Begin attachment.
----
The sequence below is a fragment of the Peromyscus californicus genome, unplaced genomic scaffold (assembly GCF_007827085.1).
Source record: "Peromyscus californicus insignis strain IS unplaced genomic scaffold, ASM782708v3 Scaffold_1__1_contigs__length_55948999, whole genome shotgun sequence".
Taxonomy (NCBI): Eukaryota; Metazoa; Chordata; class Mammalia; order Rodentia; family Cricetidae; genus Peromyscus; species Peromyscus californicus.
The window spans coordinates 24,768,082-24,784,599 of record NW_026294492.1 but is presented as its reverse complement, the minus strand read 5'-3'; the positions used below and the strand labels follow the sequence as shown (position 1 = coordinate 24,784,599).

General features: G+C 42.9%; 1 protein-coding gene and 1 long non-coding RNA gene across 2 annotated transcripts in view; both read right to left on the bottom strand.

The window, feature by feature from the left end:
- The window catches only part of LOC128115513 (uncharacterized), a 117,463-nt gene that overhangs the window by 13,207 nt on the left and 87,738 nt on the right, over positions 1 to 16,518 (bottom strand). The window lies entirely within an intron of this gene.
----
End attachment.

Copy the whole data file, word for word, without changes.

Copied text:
The sequence below is a fragment of the Peromyscus californicus genome, unplaced genomic scaffold (assembly GCF_007827085.1).
Source record: "Peromyscus californicus insignis strain IS unplaced genomic scaffold, ASM782708v3 Scaffold_1__1_contigs__length_55948999, whole genome shotgun sequence".
Taxonomy (NCBI): Eukaryota; Metazoa; Chordata; class Mammalia; order Rodentia; family Cricetidae; genus Peromyscus; species Peromyscus californicus.
The window spans coordinates 24,768,082-24,784,599 of record NW_026294492.1 but is presented as its reverse complement, the minus strand read 5'-3'; the positions used below and the strand labels follow the sequence as shown (position 1 = coordinate 24,784,599).

General features: G+C 42.9%; 1 protein-coding gene and 1 long non-coding RNA gene across 2 annotated transcripts in view; both read right to left on the bottom strand.

The window, feature by feature from the left end:
- The window catches only part of LOC128115513 (uncharacterized), a 117,463-nt gene that overhangs the window by 13,207 nt on the left and 87,738 nt on the right, over positions 1 to 16,518 (bottom strand). The window lies entirely within an intron of this gene.